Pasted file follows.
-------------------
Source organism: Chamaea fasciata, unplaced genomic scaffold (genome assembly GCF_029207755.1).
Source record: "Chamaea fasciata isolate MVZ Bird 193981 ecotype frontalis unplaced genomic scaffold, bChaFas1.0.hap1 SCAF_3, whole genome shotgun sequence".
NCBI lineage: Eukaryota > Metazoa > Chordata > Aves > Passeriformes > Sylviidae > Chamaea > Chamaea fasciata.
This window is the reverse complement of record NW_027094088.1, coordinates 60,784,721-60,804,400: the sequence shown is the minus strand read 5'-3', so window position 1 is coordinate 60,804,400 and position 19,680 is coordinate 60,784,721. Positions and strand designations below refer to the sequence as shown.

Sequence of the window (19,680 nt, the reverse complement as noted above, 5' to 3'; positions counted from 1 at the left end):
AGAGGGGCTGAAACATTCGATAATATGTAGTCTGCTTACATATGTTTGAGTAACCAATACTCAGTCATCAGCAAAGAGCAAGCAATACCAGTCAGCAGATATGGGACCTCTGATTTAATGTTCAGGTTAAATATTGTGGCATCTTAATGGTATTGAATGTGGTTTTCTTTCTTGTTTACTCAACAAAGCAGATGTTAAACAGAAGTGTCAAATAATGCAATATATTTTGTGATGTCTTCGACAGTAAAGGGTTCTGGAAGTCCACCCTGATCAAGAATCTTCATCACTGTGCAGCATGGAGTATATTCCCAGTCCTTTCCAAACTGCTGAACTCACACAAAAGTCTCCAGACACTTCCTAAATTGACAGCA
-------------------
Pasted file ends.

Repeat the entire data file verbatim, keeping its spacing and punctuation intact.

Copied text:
Source organism: Chamaea fasciata, unplaced genomic scaffold (genome assembly GCF_029207755.1).
Source record: "Chamaea fasciata isolate MVZ Bird 193981 ecotype frontalis unplaced genomic scaffold, bChaFas1.0.hap1 SCAF_3, whole genome shotgun sequence".
NCBI lineage: Eukaryota > Metazoa > Chordata > Aves > Passeriformes > Sylviidae > Chamaea > Chamaea fasciata.
This window is the reverse complement of record NW_027094088.1, coordinates 60,784,721-60,804,400: the sequence shown is the minus strand read 5'-3', so window position 1 is coordinate 60,804,400 and position 19,680 is coordinate 60,784,721. Positions and strand designations below refer to the sequence as shown.

Sequence of the window (19,680 nt, the reverse complement as noted above, 5' to 3'; positions counted from 1 at the left end):
AGAGGGGCTGAAACATTCGATAATATGTAGTCTGCTTACATATGTTTGAGTAACCAATACTCAGTCATCAGCAAAGAGCAAGCAATACCAGTCAGCAGATATGGGACCTCTGATTTAATGTTCAGGTTAAATATTGTGGCATCTTAATGGTATTGAATGTGGTTTTCTTTCTTGTTTACTCAACAAAGCAGATGTTAAACAGAAGTGTCAAATAATGCAATATATTTTGTGATGTCTTCGACAGTAAAGGGTTCTGGAAGTCCACCCTGATCAAGAATCTTCATCACTGTGCAGCATGGAGTATATTCCCAGTCCTTTCCAAACTGCTGAACTCACACAAAAGTCTCCAGACACTTCCTAAATTGACAGCA